4. The flooring calculator will automatically add more material to the amount calculated in step 2. Instead of buying 208208 square feet of the material, you will now need 218.4218.4 square feet.

  5. Find out the cost of laminate flooring per square foot. Let's choose scratch-resistant laminate at $2.59\text{\textdollar}2.59 per square foot.

  6. Finally, estimate the flooring cost by multiplying this value by the amount of required material. Our calculator does it independently, showing you the total price of $565.66\text{\textdollar}565.66.

Hardwood, vinyl, and laminate flooring

Choosing the type of floor finish is a difficult decision. The multitude of available options is enough to make your head spin. Luckily, we prepared a short description of the most popular types to highlight their advantages and any potential problems you might encounter.

Hardwood flooring is the most luxurious floor type. It's exceptionally durable and lavish-looking but also the most expensive of all flooring types. If you choose solid hardwood panels, you will probably need some help with the installation. Otherwise, settle for cheaper varieties that are also easier to handle, such as bamboo or cork flooring.

Vinyl flooring is typically sold in sheets or rolls, which gives you extreme ease of installation. It's also much lighter than other types of flooring. You can get it much cheaper than hardwood flooring and apply it in every area of your house, including wet areas such as kitchens or bathrooms.

Laminated flooring is extremely popular because it's both aesthetic and affordable. While it looks exactly like wood, tiles, or stone flooring, it's much cheaper and easier to maintain. It also has the advantage of simple installation (usually using click locks). You can find a wide range of scratch- and water-resistant laminates at virtually every store with construction materials.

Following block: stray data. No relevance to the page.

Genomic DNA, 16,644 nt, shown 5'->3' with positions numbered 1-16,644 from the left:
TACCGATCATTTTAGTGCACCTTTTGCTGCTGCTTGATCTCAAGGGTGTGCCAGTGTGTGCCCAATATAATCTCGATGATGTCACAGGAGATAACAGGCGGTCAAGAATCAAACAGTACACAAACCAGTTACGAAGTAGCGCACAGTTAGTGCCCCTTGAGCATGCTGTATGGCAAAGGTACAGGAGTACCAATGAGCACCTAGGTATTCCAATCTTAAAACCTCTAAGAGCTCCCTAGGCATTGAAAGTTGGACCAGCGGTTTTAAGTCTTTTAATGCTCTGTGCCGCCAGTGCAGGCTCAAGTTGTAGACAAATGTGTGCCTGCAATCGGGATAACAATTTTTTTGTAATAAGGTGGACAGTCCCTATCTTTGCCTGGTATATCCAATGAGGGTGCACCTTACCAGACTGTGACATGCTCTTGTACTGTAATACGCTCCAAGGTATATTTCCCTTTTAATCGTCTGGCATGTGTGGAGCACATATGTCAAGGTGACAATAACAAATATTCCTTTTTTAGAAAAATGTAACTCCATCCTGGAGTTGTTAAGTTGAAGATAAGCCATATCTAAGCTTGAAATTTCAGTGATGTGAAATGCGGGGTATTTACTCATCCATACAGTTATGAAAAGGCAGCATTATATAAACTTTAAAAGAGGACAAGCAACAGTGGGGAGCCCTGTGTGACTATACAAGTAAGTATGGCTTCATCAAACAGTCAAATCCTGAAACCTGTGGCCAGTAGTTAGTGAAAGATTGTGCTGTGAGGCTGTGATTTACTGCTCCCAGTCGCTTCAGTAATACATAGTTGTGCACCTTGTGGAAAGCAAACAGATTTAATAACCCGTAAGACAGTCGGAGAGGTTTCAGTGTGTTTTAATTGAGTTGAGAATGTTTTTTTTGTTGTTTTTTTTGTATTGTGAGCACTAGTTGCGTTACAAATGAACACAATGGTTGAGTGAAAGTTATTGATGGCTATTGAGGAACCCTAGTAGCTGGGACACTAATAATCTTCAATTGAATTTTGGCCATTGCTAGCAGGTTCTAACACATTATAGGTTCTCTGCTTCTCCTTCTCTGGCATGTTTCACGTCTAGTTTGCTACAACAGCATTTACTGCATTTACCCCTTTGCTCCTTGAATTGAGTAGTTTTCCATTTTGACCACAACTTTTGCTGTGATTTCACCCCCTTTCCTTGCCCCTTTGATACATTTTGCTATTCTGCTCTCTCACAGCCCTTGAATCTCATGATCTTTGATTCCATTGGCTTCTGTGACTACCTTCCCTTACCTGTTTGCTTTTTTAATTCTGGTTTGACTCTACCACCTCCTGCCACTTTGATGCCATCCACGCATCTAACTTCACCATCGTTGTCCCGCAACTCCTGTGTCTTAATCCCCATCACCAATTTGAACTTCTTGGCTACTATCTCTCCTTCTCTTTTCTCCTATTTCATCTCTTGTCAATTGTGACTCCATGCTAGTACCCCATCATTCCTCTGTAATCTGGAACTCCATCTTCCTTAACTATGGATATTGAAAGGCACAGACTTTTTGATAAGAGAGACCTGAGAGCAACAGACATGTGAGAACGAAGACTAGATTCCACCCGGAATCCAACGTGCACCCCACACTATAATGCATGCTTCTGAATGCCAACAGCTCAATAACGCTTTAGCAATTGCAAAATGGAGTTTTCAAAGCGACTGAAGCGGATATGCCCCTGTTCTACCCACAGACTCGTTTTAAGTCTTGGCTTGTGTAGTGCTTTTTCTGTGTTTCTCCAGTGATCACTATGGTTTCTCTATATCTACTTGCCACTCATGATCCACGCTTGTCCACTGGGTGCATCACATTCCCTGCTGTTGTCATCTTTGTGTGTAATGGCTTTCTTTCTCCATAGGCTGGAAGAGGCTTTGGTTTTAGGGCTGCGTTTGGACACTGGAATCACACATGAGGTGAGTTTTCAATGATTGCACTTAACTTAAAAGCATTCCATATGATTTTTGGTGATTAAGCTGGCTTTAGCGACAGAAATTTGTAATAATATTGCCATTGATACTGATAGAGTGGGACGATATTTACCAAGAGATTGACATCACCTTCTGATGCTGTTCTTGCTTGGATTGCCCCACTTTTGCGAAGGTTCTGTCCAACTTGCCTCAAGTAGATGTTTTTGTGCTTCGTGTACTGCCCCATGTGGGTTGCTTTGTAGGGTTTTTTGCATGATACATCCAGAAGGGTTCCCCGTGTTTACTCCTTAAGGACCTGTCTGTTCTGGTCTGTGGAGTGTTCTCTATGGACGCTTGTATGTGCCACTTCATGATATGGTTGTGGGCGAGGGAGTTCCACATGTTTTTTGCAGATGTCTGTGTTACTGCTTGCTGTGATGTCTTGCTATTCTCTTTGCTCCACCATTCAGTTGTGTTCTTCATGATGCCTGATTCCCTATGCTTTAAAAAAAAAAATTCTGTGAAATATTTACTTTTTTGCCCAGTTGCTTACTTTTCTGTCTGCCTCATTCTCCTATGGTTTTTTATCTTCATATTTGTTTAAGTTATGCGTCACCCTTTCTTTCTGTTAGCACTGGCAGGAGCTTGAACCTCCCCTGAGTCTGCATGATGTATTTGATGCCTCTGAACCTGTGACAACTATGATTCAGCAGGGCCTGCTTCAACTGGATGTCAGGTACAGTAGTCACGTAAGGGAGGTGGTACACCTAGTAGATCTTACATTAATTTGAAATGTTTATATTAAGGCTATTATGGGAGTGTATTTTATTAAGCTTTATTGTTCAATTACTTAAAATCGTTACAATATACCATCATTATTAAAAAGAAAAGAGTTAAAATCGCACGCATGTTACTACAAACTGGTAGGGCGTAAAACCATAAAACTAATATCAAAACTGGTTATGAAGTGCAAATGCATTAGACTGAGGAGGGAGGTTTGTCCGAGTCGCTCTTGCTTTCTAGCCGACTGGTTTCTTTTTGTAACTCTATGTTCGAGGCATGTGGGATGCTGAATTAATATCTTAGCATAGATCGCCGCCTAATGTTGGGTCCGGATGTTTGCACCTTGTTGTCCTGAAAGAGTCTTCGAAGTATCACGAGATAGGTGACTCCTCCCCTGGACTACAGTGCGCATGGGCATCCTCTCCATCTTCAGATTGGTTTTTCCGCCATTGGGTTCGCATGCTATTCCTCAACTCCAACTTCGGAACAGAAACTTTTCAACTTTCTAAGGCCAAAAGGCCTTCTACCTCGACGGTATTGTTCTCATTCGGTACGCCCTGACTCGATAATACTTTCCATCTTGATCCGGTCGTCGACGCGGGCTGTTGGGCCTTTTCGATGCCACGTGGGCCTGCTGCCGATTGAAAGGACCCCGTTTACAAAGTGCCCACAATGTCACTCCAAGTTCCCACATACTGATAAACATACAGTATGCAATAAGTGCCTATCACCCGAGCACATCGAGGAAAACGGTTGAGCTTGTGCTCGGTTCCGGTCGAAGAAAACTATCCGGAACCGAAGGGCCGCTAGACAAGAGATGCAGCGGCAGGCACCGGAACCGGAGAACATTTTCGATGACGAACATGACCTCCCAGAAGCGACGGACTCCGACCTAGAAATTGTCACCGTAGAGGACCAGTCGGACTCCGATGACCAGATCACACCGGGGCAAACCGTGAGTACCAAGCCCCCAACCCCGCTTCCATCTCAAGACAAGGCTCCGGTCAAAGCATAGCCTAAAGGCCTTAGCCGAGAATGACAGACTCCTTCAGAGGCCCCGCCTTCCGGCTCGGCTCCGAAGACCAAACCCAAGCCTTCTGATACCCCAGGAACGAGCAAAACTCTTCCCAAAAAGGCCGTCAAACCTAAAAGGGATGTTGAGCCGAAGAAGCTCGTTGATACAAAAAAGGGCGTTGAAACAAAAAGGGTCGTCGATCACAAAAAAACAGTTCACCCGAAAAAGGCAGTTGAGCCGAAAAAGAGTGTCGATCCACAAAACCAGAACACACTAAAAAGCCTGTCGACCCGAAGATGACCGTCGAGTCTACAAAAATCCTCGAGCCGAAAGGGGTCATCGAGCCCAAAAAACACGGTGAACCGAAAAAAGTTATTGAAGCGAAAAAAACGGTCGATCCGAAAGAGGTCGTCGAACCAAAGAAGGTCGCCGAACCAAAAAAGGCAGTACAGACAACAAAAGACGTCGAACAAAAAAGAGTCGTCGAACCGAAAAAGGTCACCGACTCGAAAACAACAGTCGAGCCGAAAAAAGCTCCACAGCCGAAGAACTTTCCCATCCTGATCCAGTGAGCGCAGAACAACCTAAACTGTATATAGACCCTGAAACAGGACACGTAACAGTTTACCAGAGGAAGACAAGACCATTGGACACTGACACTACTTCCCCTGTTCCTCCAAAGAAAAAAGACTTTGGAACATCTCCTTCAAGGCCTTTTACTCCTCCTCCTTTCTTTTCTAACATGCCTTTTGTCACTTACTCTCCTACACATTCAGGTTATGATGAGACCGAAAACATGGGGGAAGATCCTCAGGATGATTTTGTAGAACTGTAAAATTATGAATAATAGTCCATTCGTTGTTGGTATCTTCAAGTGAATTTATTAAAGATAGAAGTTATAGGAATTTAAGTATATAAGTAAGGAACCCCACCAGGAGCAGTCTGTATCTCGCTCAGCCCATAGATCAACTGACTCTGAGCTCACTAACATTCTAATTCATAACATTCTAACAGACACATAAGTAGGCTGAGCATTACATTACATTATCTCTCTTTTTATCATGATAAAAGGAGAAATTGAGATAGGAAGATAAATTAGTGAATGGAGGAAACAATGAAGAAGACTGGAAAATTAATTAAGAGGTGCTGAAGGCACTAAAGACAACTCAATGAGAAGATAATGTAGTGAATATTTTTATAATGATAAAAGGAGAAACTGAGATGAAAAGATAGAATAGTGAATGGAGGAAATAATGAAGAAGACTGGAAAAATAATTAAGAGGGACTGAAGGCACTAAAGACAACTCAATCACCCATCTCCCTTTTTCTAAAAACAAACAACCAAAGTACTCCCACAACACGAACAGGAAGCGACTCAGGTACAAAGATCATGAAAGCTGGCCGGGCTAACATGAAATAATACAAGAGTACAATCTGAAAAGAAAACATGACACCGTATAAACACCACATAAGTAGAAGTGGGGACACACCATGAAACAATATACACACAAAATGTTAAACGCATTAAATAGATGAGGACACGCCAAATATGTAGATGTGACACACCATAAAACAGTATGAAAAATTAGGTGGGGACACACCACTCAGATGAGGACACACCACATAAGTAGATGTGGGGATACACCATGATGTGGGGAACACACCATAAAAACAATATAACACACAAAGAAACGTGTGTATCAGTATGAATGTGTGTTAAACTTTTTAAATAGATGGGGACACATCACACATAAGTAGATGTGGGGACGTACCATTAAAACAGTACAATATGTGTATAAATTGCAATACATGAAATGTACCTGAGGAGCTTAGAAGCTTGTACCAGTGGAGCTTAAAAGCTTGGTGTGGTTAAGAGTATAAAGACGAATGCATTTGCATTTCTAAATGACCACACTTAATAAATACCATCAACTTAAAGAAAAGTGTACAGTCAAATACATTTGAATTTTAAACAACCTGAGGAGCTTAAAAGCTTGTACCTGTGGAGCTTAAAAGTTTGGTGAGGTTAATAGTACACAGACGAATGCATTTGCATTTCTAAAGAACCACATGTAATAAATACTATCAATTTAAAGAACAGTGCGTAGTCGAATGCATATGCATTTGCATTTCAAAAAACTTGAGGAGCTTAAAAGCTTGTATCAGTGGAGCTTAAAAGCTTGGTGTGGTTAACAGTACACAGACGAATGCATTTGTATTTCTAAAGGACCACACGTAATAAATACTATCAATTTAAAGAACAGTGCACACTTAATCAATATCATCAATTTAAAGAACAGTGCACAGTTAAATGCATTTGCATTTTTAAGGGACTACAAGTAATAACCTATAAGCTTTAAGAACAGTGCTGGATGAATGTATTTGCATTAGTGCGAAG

Or how about going for epoxy resin flooring that's slip and shock-resistant? If you decide to go for it, check out our epoxy calculator to estimate how much epoxy you'll need.

FAQ

How do I calculate the floor area?

If you are looking to determine the area of a floor that you’d like to cover:

  1. Measure the width and length of the room at its widest point.
  2. Multiply these two values to obtain the floor area.
  3. Buy this amount of flooring materials.
  4. If you’d like to buy additional material to account for waste, purchase an additional 5% - 10% of the total area.

What is the flooring cost to cover a 48 square foot floor?

To estimate the flooring cost to cover a 48-square-foot floor, you need to know the flooring cost per square foot. The vinyl flooring cost ranges from $1 to $4 per square foot, laminate flooring is $2 to $6 per square foot, and hardwood flooring costs $3 to $7. With these approximate values, the average cost to cover 48 square feet is:

  • Vinyl flooring - $120;
  • Laminate flooring - $192; and
  • Hardwood flooring - $240.

How do I calculate square feet for flooring?

To calculate the square feet for flooring, you’ll need to take some measurements. To simplify the process, consider that the room is rectangular, even if it's not, and take the following measurements at the widest points:

  1. Measure the width of the room in feet.
  2. Similarly, measure the room’s length in feet.
  3. Multiply these two dimensions to obtain the total square foot flooring:
    square foot flooring = width × length
  4. That’s it!

How much waste do you calculate for flooring?

A 5% - 10% extra is recommended to account for flooring waste. This means that you’ll need to increase your original floor area by 5% to 10%. Always round up to the nearest whole value.

Let's imagine we'll like to cover a floor of 10’ × 15’:

  1. The square footage for these dimensions is:
    150 ft²
  2. We’ll consider an extra 5% for waste:
    150 ft² x 5% = 157,5 ft²
  3. After rounding up:
    158 ft²
Bogna Szyk
Room length
ft
in
Room width
ft
in
Cost of material
$/
ft²
Flooring cost
Room area
ft²
Total cost
$